Marshalling is one-on-one visual communication and a part of aircraft ground handling. It may be as an alternative to, or additional to, radio communications between the aircraft and air traffic control. The usual equipment of a marshaller is a reflecting safety vest, a helmet with acoustic earmuffs, and gloves or marshaling wands–handheld illuminated beacons.
At airports, the marshaller signals the pilot to keep turning, slow down, stop, and shut down engines, leading the aircraft to its parking stand or to the runway. Sometimes, the marshaller indicates directions to the pilot by driving a "Follow-Me" car (usually a yellow van or pick-up truck with a checkerboard pattern) prior to disembarking and resuming signalling, though this is not an industry standard.
At busier and better equipped airports, marshallers are replaced on some stands with a Visual Docking Guidance System (VDGS), of which there are many types.
On aircraft carriers or helipads, marshallers give take-off and landing clearances to aircraft and helicopters, where the very limited space and time between take-offs and landings makes radio communications a difficult alternative.
U.S Air Force procedures
Per the most recent U.S Air Force marshalling instructions from 2012, marshallers "must wear a sleeveless garment of fluorescent international orange. It covers the shoulders and extends to the waist in the front and back. [...] During daylight hours, marshallers may use high visibility paddles. Self-illuminating wands are required at night or during restricted visibility.":14
Marshallers like other ground personnel must use protective equipment like protective goggles or "an appropriate helmet with visor, when in rotor wash areas or in front of an aircraft that is being backed using the aircraft's engines." It also prescribes "earplugs, muff-type ear defenders, or headsets in the immediate area of aircraft that have engines, Auxiliary Power Unit, or Gas Turbine Compressor running."
Excessive noise can cause hearing loss in marshallers, either imperceptibly over years or after a one time acoustic trauma. In the United States noise limits at work are set by the Occupational Safety and Health Administration (OSHA).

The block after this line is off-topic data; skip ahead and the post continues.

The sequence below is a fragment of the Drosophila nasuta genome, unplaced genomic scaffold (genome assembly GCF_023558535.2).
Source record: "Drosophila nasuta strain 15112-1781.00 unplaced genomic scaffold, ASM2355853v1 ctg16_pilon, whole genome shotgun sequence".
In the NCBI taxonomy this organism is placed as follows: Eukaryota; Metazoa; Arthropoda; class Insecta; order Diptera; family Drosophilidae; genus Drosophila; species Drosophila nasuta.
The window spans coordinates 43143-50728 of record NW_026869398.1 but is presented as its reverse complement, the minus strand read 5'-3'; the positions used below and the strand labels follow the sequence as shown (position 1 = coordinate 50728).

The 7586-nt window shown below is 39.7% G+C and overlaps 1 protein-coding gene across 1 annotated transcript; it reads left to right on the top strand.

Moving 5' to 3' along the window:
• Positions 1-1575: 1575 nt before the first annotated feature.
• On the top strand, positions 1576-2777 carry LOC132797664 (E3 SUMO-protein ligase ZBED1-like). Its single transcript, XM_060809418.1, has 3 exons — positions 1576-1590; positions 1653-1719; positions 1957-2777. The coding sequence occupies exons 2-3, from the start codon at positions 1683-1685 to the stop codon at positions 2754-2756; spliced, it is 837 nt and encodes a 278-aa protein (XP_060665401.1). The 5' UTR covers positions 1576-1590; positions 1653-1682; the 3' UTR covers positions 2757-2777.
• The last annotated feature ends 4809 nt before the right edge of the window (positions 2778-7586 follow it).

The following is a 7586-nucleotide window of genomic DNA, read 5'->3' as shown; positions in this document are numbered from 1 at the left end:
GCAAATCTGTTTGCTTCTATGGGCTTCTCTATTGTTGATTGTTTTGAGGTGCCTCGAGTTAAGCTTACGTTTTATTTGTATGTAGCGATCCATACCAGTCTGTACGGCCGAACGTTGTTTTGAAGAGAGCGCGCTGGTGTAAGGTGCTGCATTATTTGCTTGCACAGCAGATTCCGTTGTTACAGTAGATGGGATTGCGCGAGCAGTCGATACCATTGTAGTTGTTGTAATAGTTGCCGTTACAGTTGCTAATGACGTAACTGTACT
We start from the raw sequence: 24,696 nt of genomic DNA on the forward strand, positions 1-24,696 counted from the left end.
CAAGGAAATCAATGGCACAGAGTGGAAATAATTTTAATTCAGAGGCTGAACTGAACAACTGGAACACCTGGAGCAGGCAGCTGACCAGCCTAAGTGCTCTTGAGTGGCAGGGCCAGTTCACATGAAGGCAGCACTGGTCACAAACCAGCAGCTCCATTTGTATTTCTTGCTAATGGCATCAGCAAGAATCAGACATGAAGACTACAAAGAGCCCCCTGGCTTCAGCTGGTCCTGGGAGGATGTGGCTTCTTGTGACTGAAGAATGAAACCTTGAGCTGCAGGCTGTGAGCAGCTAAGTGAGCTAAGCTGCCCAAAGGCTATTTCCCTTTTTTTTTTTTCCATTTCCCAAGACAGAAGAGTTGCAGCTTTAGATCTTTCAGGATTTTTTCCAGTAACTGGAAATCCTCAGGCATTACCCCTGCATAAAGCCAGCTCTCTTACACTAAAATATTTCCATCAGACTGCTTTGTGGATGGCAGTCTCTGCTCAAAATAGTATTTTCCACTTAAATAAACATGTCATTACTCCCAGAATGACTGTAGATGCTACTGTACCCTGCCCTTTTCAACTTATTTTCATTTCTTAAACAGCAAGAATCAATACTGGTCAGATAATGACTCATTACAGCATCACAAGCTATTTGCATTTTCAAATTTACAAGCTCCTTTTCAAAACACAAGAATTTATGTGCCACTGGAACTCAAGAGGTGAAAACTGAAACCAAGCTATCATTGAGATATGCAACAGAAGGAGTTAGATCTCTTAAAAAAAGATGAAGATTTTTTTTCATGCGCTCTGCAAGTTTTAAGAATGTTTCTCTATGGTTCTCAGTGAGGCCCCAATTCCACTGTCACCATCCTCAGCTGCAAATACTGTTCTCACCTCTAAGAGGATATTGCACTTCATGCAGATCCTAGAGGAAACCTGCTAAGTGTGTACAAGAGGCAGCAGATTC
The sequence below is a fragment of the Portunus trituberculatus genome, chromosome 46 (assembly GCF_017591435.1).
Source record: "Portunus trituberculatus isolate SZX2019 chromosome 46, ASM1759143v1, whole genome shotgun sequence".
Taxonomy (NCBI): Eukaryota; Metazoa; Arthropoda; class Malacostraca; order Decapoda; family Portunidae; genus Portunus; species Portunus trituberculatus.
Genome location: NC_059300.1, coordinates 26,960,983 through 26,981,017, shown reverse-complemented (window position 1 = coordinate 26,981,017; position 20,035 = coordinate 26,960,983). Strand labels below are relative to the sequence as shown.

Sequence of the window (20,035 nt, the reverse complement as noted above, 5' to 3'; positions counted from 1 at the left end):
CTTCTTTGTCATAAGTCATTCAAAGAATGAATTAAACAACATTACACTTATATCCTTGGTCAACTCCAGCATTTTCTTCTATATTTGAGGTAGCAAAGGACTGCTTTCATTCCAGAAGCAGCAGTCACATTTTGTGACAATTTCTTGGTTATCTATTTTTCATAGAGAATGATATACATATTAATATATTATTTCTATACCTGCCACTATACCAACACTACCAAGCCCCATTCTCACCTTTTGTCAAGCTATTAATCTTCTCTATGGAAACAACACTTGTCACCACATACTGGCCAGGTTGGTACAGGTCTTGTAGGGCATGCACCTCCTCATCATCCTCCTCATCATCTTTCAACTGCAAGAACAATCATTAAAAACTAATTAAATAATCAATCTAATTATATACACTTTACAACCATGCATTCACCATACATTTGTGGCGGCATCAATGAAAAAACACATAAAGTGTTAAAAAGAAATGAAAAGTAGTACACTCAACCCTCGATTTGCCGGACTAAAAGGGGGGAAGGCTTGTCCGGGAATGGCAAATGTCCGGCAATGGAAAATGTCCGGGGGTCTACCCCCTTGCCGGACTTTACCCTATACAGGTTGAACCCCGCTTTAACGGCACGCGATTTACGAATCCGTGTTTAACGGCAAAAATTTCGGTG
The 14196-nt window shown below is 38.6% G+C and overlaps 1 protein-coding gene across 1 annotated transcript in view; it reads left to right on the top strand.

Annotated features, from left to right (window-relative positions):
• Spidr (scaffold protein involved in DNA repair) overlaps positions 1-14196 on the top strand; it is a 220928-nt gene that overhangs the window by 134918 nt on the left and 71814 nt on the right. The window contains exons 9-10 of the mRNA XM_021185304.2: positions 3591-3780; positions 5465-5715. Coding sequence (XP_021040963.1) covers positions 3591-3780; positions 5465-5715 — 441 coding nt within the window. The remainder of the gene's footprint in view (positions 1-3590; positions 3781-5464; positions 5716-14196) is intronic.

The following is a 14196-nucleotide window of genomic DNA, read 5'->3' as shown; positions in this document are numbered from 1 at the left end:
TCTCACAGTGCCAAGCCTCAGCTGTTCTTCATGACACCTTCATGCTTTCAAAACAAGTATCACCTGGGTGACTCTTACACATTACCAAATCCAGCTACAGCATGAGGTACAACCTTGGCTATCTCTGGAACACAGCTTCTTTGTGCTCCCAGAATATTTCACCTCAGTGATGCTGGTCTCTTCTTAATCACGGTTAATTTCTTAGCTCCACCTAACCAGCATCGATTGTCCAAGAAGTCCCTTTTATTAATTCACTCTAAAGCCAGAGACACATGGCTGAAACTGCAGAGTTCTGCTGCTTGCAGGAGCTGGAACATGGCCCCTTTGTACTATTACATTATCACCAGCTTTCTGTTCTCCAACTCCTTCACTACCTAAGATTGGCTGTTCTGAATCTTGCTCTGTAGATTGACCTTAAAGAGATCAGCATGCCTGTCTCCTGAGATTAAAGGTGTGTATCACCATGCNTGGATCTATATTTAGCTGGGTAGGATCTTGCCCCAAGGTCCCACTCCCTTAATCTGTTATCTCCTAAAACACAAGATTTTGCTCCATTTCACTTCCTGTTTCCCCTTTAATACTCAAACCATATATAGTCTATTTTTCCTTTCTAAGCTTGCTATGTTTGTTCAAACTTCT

Aircraft signals vary slightly among the North Atlantic Treaty Organization (NATO) Standardization Agreement 3117, Air Standardization Coordinating Committee Air Standard 44/42A, the International Civil Aviation Organization (ICAO), and Federal Aviation Administration (FAA) signals. the US Air Force generally follows ICAO guidance if its guidance conflicts with FAA, ICAO, or NATO documents.:15 The ICAO defines numerous important codes for use in international aviation.
Aircraft hand signal all clear.svg
Aircraft hand signal flagman directs.svg
Flagman directs pilot (stop)
Aircraft hand signal insert chocks.svg
Aircraft hand signal pull chocks.svg
Aircraft hand signal start engine.svg
Aircraft hand signal cut engines.svg
Aircraft hand signal proceed straight ahead.svg
Proceed straight ahead
Aircraft hand signal turn left.svg
Aircraft hand signal turn right.svg
Aircraft hand signal slow down.svg
Aircraft hand signal stop.svg
Stop (emergency stop)
Helicopter hand signal takeoff.svg
Helicopter hand signal land.svg
Helicopter hand signal move upward.svg
Helicopter hand signal move downward.svg
Helicopter hand signal move left.svg
Helicopter hand signal move right.svg
Helicopter hand signal move forward.svg
Helicopter hand signal move rearward.svg
Helicopter hand signal hold-hover.svg
Helicopter hand signal release load.svg
Release sling load
- U.S Air Force Flying Operations and Movement on the Ground Flight Rules and Procedures. AIR FORCE INSTRUCTION 11-218, 28 October 2011, Incorporating Change 1, 1 November 2012, 89 pp
- Federal Aviation Administration (FAA) FAA Webtraining Environment Human Factors Awareness Course, n.d., accessed 7 January 2015.
- CAP637 Visual Aids Handbook; CAA; Issue 2, May 2007; Chapter 6, page 10, Table E
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- PDF (1.82 MB), from the CAA.